The performance as well as the lifetime of lithium-ion battery cells are strongly temperature-dependent. To achieve optimal results in both aspects, efficient thermal management systems are needed in the automotive application. Along the development process of these systems, manufacturers face certain obstacles considering the validation of battery systems. An extensive experimental infrastructure is required and high safety regulations have to been met considering the investigation of lithium-ion battery cells. The thermal behaviour of the cells changes as a result of calendric and cyclic degradation, which leads to a reduced reproducibility considering the experimental validation of the thermal management systems. Extreme situation tests are impossible because of the danger of cell damage or thermal runaway. Finally, the availability of new cell generations is strongly limited in early development stages.
To overcome the mentioned obstacles this work focuses on the development of thermal substitute cells, which exactly replicate the dynamic thermal cell behaviour but no longer contain any electrochemical storage function. These substitute cells have no electrochemical components and therefore do not succumb to degradation. They require no complex equipment, have low safety limitations and enable the possibility of extreme situation investigations. Furthermore, they provide the possibility of flexible design adaptations and are highly available even in early stages. With these advantages they enable a reduction of development time and costs and improve the efficiency and quality of thermal management systems.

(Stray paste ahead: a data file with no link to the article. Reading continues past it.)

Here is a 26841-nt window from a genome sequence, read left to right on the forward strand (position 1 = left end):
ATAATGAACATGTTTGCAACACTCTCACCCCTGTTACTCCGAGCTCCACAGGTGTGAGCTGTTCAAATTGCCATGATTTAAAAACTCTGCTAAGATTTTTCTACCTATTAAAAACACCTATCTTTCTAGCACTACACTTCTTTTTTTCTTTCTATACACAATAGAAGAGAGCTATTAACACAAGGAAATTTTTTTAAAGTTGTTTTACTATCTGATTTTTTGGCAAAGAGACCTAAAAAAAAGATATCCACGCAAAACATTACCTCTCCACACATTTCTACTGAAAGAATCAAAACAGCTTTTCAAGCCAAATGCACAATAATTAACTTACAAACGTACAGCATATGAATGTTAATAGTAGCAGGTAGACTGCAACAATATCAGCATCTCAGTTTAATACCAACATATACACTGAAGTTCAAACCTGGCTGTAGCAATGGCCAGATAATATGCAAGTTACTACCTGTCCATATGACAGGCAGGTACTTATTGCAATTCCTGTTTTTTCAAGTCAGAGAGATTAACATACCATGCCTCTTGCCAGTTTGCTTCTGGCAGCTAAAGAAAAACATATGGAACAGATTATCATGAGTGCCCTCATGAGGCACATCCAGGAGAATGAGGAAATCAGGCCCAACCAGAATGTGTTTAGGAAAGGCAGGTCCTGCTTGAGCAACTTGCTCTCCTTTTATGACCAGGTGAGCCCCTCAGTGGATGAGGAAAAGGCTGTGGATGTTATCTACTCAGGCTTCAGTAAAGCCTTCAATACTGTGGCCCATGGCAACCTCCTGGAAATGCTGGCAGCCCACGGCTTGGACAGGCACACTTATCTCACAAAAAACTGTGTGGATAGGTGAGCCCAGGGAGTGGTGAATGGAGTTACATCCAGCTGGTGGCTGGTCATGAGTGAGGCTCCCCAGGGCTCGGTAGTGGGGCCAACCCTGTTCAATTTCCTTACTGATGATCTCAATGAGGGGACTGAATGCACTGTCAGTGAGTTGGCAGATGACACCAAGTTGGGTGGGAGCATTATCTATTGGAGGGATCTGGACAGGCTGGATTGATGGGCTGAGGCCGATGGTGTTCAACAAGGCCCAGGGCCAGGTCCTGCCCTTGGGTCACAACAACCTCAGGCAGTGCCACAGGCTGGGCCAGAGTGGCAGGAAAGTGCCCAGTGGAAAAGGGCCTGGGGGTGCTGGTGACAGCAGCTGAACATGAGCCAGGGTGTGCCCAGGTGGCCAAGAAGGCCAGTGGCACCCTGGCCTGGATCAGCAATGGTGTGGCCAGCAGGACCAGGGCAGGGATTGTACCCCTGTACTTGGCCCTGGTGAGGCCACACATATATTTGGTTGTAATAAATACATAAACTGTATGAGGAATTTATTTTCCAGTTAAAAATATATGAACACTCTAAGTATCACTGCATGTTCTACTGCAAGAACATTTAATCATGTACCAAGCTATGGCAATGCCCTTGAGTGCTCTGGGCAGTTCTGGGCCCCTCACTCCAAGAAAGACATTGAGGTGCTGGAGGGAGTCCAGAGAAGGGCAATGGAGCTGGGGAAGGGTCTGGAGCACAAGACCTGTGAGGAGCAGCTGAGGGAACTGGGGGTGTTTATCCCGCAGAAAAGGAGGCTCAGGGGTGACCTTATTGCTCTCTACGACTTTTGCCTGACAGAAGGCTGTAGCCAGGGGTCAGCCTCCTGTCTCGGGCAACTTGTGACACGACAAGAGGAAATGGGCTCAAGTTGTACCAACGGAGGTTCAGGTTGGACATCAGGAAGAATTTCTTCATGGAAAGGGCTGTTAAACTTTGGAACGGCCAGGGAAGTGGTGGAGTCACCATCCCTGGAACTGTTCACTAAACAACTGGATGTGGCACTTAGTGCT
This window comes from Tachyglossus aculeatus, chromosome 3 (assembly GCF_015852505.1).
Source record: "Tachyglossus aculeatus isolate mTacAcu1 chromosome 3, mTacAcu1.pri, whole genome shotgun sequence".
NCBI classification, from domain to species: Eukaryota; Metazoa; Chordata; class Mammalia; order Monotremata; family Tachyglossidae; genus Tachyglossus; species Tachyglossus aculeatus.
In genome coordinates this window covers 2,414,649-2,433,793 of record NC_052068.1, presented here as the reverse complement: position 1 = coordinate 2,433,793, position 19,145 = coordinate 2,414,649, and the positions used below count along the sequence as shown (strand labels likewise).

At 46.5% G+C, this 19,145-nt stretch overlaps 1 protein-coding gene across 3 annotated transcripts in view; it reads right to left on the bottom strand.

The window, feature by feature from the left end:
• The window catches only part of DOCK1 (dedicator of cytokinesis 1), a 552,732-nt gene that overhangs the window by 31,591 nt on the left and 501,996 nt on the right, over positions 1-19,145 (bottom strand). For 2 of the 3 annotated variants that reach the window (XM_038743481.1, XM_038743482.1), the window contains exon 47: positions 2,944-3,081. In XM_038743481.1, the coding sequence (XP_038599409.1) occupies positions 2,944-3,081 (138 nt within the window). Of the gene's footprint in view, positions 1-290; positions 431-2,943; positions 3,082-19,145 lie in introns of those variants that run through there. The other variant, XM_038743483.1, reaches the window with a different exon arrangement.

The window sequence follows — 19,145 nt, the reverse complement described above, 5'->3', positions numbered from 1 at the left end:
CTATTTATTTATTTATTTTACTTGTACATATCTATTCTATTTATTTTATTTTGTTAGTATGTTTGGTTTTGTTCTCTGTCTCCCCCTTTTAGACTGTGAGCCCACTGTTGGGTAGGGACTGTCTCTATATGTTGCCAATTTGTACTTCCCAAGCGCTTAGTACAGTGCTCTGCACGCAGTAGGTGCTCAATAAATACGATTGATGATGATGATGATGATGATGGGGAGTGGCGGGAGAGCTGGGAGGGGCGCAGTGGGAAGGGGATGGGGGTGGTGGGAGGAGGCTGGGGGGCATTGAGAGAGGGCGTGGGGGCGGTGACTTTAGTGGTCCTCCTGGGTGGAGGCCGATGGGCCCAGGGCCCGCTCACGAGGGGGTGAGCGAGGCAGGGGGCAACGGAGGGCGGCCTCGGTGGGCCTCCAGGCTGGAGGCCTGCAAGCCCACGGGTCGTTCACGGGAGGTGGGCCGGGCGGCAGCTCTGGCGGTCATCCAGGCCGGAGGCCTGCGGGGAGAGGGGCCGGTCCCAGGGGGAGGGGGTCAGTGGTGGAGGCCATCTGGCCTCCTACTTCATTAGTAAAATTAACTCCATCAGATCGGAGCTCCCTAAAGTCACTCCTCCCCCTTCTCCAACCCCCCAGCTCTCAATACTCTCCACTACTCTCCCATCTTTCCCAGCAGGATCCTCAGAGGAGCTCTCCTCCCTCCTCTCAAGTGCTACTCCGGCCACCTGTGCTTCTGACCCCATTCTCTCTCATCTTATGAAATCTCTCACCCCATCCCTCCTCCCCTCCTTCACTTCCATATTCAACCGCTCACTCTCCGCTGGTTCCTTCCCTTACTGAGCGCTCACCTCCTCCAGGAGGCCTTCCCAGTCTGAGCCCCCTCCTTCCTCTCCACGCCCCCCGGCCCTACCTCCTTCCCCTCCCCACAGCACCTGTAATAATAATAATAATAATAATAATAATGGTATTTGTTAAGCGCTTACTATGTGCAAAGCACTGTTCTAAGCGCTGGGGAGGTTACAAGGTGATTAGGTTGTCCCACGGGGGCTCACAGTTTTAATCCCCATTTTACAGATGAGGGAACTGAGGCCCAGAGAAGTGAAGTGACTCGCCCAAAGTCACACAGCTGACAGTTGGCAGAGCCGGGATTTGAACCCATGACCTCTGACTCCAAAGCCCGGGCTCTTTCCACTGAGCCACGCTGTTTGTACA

In this contribution, the development steps for thermal substitute cells are presented with the focus on the characterisation and investigation of the thermal behaviour of the chosen reference cell. This reference cell is a high-energy automotive prismatic hardcase cell. For investigation of the reference cell thermal behaviour a 3D simulation model is developed and parameterised by in-house characterisations. In simulation studies the interaction of the inner cell components with the outer thermal boundary condition are evaluated and the critical heat transfer paths are identified. Three different thermal management applications, namely the bottom, side and pole cooling, are considered as different thermal boundary conditions. The characteristic influence of each of these outer cooling applications on the inner temperature distribution of the cell is shown.
Additionally the thermal behaviour of a first prototype of the substitute cell, which was derived through a simulation-based development, will be compared with the thermal behaviour of the reference cell. The results of the substitute cell show a very good agreement with the reference cell and a successful first proof-of-concept can be demonstrated.